D.C. Council Doesn’t Bow to Walmart’s ‘Blackmail’

The District of Columbia City Council today didn’t pay Walmart’s “blackmail” demand and instead told the giant retailer that if it wants to operate within the District, it must pay its workers a living wage.

In an 8–5 vote the council approved a measure that sets a $12.50 an hour wage for workers in “big box” stores like Walmart. The vote came the day after Walmart sent squad of high-level executives from its Arkansas headquarters to try and strong-arm council members to defeat the living wage bill.

The threat was simple and to the point—scrap the living wage bill or we will scrap plans to build to build three stores planned for the District and possibly halt construction on three others that are underway.

Metropolitan Washington Council AFL-CIO President Jos Williams blasted Walmart's threat as “economic blackmail.”

This is nothing more than a desperate last-ditch attempt to blackmail council members who have supported the Large Retailer Accountability Act. The ‘kinder, gentler’ Walmart that has professed so much interest in good jobs, shopping and foods for our community has returned to the kind of brazen intimidation and steam-roller tactics we’ve seen across the country and, indeed, around the world.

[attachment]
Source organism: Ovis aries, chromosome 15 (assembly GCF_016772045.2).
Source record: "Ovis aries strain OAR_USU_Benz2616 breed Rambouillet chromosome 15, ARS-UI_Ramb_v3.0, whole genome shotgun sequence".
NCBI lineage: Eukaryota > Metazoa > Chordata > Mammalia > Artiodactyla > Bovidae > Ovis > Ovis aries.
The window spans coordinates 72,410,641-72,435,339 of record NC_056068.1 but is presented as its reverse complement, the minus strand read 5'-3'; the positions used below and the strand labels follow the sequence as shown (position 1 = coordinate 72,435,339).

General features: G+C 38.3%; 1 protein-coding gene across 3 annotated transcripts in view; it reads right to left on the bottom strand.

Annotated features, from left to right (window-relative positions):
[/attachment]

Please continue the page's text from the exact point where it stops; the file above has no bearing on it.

Councilman Vincent B. Orange said Walmart’s announcement revealed its “true character.”

For them to now stick guns to council members’ heads is unfortunate and regrettable.

The fate of the living wage bill now rests with Mayor Vincent Gray, who in a statement indicated he is considering vetoing the bill. The council’s 8–5 vote is not enough to override a possible veto.